A Time magazine and New York Times Best Book of the Year
Charles Mason (1728–1786) and Jeremiah Dixon (1733–1779) were the British surveyors best remembered for running the boundary between Pennsylvania and Maryland that we know today as the Mason-Dixon Line. Here is their story as reimagined by Thomas Pynchon, featuring Native Americans and frontier folk, ripped bodices, naval warfare, conspiracies erotic and political, major caffeine abuse.
Unreflectively entangled in crimes of demarcation, Mason and Dixon take us along on a grand tour of the Enlightenment’s dark hemisphere, from their first journey together to the Cape of Good Hope, to pre-Revolutionary America and back to England, into the shadowy yet redemptive turns of their later lives, through incongruities in conscience, parallaxes of personality, tales of questionable altitude told and intimated by voices clamoring not to be lost.
Along the way they encounter a plentiful cast of characters, including Benjamin Franklin, George Washington, and Samuel Johnson, as well as a Chinese feng shui master, a Swedish irredentist, a talking dog, and a robot duck. The quarrelsome, daring, mismatched pair—Mason as melancholy and Gothic as Dixon is cheerful and pre-Romantic—pursues a linear narrative of irregular lives, observing, and managing to participate in the many occasions of madness presented them by the Age of Reason.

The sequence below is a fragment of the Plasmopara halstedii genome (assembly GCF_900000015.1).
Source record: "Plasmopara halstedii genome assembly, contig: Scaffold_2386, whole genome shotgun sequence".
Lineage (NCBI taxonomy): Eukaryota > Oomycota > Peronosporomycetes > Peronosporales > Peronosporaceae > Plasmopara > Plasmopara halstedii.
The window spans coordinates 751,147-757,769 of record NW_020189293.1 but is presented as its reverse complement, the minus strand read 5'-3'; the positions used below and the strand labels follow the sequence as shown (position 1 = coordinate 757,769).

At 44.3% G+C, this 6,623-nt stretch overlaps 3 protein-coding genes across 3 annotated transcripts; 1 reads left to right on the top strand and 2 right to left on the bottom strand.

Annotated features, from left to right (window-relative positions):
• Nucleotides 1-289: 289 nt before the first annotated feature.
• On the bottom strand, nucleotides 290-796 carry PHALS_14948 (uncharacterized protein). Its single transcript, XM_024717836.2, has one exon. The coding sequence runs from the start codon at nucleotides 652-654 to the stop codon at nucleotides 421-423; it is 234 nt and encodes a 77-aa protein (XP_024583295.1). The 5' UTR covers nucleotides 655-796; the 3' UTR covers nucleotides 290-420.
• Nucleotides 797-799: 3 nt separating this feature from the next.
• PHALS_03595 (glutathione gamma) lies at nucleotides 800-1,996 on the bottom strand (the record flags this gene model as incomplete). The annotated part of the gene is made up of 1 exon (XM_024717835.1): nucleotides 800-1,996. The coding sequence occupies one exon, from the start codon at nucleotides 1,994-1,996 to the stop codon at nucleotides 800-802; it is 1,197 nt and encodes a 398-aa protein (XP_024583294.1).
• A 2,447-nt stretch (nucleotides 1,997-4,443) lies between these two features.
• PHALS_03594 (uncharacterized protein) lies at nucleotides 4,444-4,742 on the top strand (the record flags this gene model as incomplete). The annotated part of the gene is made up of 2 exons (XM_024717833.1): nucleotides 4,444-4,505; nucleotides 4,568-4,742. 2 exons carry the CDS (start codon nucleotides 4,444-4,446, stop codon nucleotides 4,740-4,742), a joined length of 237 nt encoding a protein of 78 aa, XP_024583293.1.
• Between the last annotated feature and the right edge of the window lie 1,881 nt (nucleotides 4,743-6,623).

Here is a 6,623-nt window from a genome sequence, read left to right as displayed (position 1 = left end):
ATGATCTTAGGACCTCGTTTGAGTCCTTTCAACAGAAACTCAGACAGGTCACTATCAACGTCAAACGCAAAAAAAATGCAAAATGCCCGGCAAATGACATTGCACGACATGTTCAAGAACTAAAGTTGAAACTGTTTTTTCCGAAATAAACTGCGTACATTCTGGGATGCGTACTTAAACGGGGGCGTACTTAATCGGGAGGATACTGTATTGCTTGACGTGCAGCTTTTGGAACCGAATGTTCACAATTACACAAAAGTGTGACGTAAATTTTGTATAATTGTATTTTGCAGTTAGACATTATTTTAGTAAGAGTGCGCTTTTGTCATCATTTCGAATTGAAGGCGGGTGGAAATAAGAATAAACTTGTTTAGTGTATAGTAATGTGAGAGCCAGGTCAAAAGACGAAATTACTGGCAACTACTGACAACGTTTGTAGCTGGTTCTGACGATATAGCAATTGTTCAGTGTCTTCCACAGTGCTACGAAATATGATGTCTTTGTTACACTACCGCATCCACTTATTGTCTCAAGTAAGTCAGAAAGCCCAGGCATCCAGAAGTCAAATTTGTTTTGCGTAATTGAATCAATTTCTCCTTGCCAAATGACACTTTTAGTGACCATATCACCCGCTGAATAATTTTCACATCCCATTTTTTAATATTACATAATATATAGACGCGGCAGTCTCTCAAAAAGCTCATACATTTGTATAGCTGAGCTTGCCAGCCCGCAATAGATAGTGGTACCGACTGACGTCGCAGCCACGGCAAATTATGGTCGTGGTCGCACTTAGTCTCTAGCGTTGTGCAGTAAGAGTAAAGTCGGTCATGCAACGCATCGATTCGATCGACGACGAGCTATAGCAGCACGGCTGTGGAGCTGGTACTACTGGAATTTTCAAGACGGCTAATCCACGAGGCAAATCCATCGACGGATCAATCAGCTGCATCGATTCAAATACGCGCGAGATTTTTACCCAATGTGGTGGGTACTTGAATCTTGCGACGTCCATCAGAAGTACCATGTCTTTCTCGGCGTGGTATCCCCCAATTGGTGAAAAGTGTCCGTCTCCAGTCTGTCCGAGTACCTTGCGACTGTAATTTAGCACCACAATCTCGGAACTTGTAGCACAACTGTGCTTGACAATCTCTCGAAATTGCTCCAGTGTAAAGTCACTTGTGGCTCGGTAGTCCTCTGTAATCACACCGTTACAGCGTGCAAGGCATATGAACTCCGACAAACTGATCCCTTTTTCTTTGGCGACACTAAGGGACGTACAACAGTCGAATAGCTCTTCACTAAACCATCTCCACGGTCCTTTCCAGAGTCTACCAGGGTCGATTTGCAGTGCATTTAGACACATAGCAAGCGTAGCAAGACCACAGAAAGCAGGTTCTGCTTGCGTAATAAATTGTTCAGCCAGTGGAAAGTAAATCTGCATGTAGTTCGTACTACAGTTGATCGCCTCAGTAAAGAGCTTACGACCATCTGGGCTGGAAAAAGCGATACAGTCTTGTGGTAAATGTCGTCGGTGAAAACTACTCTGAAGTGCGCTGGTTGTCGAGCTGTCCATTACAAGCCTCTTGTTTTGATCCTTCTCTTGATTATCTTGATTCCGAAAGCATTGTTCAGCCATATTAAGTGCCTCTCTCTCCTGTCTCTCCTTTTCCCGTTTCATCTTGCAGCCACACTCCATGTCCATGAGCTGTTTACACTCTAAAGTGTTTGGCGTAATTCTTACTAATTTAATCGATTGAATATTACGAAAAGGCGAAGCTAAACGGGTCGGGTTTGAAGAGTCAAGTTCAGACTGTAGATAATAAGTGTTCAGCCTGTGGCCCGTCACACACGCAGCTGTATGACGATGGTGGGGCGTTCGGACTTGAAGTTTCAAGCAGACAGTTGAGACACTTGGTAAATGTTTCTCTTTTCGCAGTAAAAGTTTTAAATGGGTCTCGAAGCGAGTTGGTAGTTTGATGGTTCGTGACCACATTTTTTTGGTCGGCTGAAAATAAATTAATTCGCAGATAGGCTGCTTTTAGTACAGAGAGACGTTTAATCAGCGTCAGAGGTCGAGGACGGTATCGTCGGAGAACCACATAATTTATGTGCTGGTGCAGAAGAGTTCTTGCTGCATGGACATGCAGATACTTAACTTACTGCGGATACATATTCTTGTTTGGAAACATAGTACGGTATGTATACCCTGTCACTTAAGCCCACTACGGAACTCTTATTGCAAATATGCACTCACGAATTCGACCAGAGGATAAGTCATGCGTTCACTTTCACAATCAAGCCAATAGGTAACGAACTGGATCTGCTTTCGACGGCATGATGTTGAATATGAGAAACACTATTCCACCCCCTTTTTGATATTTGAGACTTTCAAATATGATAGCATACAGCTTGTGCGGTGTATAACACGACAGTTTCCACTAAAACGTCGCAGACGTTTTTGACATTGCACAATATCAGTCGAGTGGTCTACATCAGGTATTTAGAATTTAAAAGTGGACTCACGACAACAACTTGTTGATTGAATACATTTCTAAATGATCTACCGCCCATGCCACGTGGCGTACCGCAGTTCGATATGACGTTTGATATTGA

Thomas Pynchon is the author of V.; The Crying of Lot 49; Gravity’s Rainbow; Slow Learner, a collection of short stories; Vineland; Mason & Dixon; Against the Day; and, most recently, Inherent Vice. He received the National Book Award for Gravity’s Rainbow in 1974.
“A novel that is as moving as it is cerebral, as poignant as it is daring… a book that testifies to Pynchon’s remarkable powers of invention and his sheer power as a storyteller.” –Michiko Kakutani, The New York Times
“Mason & Dixon–like Huckleberry Finn, like Ulysees–is one of the great novels about male friendship in anybody’s literature.” —The Nation
“Mason & Dixon is an amazing achievement… the novel of our time.” —Review of Contemporary Fiction